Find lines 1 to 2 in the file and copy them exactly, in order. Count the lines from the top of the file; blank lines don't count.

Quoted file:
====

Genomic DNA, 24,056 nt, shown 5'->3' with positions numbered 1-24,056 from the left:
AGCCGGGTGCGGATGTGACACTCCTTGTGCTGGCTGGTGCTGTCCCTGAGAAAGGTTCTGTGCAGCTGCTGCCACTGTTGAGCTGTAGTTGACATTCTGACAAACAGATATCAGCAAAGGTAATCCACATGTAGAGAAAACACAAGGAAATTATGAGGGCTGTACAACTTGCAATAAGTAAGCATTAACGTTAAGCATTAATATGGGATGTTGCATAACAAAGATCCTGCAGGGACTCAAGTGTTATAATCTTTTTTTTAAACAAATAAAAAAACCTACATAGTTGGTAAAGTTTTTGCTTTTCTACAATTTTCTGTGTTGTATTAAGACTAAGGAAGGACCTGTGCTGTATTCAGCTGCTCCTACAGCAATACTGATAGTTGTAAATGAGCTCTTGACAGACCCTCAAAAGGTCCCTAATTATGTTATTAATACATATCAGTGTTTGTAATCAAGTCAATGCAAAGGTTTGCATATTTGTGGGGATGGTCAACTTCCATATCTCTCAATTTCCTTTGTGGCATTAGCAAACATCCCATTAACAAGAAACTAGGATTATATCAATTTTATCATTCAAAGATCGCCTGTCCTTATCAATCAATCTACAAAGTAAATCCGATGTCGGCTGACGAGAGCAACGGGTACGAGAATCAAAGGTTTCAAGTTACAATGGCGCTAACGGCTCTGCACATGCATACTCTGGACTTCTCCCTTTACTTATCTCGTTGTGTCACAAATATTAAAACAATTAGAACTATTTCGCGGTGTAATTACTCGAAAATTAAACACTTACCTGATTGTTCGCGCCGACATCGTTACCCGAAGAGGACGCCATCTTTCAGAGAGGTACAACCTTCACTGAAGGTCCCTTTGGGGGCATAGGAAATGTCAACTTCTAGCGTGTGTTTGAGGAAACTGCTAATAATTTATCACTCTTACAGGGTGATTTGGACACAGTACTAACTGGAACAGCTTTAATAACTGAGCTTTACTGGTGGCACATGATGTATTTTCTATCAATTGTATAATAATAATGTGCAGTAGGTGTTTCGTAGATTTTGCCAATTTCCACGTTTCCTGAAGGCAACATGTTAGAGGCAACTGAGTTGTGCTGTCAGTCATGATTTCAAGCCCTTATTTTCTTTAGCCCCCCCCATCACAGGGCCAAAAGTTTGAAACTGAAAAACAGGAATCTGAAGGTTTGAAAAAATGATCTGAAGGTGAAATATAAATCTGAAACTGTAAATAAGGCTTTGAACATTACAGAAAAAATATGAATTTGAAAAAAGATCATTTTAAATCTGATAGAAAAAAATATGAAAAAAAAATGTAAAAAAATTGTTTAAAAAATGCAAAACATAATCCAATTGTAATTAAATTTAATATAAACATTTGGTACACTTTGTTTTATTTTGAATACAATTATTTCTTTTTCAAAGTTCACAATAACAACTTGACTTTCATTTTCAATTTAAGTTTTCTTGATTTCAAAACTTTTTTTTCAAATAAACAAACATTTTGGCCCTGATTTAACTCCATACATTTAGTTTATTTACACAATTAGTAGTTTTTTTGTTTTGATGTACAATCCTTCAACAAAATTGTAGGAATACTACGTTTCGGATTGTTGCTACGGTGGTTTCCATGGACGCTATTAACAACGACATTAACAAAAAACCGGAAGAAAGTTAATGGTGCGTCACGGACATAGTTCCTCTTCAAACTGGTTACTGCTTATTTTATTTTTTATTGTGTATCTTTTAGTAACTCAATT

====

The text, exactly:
Genomic DNA, 24,056 nt, shown 5'->3' with positions numbered 1-24,056 from the left:
AGCCGGGTGCGGATGTGACACTCCTTGTGCTGGCTGGTGCTGTCCCTGAGAAAGGTTCTGTGCAGCTGCTGCCACTGTTGAGCTGTAGTTGACATTCTGACAAACAGATATCAGCAAAGGTAATCCACATGTAGAGAAAACACAAGGAAATTATGAGGGCTGTACAACTTGCAATAAGTAAGCATTAACGTTAAGCATTAATATGGGATGTTGCATAACAAAGATCCTGCAGGGACTCAAGTGTTATAATCTTTTTTTTAAACAAATAAAAAAACCTACATAGTTGGTAAAGTTTTTGCTTTTCTACAATTTTCTGTGTTGTATTAAGACTAAGGAAGGACCTGTGCTGTATTCAGCTGCTCCTACAGCAATACTGATAGTTGTAAATGAGCTCTTGACAGACCCTCAAAAGGTCCCTAATTATGTTATTAATACATATCAGTGTTTGTAATCAAGTCAATGCAAAGGTTTGCATATTTGTGGGGATGGTCAACTTCCATATCTCTCAATTTCCTTTGTGGCATTAGCAAACATCCCATTAACAAGAAACTAGGATTATATCAATTTTATCATTCAAAGATCGCCTGTCCTTATCAATCAATCTACAAAGTAAATCCGATGTCGGCTGACGAGAGCAACGGGTACGAGAATCAAAGGTTTCAAGTTACAATGGCGCTAACGGCTCTGCACATGCATACTCTGGACTTCTCCCTTTACTTATCTCGTTGTGTCACAAATATTAAAACAATTAGAACTATTTCGCGGTGTAATTACTCGAAAATTAAACACTTACCTGATTGTTCGCGCCGACATCGTTACCCGAAGAGGACGCCATCTTTCAGAGAGGTACAACCTTCACTGAAGGTCCCTTTGGGGGCATAGGAAATGTCAACTTCTAGCGTGTGTTTGAGGAAACTGCTAATAATTTATCACTCTTACAGGGTGATTTGGACACAGTACTAACTGGAACAGCTTTAATAACTGAGCTTTACTGGTGGCACATGATGTATTTTCTATCAATTGTATAATAATAATGTGCAGTAGGTGTTTCGTAGATTTTGCCAATTTCCACGTTTCCTGAAGGCAACATGTTAGAGGCAACTGAGTTGTGCTGTCAGTCATGATTTCAAGCCCTTATTTTCTTTAGCCCCCCCCATCACAGGGCCAAAAGTTTGAAACTGAAAAACAGGAATCTGAAGGTTTGAAAAAATGATCTGAAGGTGAAATATAAATCTGAAACTGTAAATAAGGCTTTGAACATTACAGAAAAAATATGAATTTGAAAAAAGATCATTTTAAATCTGATAGAAAAAAATATGAAAAAAAAATGTAAAAAAATTGTTTAAAAAATGCAAAACATAATCCAATTGTAATTAAATTTAATATAAACATTTGGTACACTTTGTTTTATTTTGAATACAATTATTTCTTTTTCAAAGTTCACAATAACAACTTGACTTTCATTTTCAATTTAAGTTTTCTTGATTTCAAAACTTTTTTTTCAAATAAACAAACATTTTGGCCCTGATTTAACTCCATACATTTAGTTTATTTACACAATTAGTAGTTTTTTTGTTTTGATGTACAATCCTTCAACAAAATTGTAGGAATACTACGTTTCGGATTGTTGCTACGGTGGTTTCCATGGACGCTATTAACAACGACATTAACAAAAAACCGGAAGAAAGTTAATGGTGCGTCACGGACATAGTTCCTCTTCAAACTGGTTACTGCTTATTTTATTTTTTATTGTGTATCTTTTAGTAACTCAATT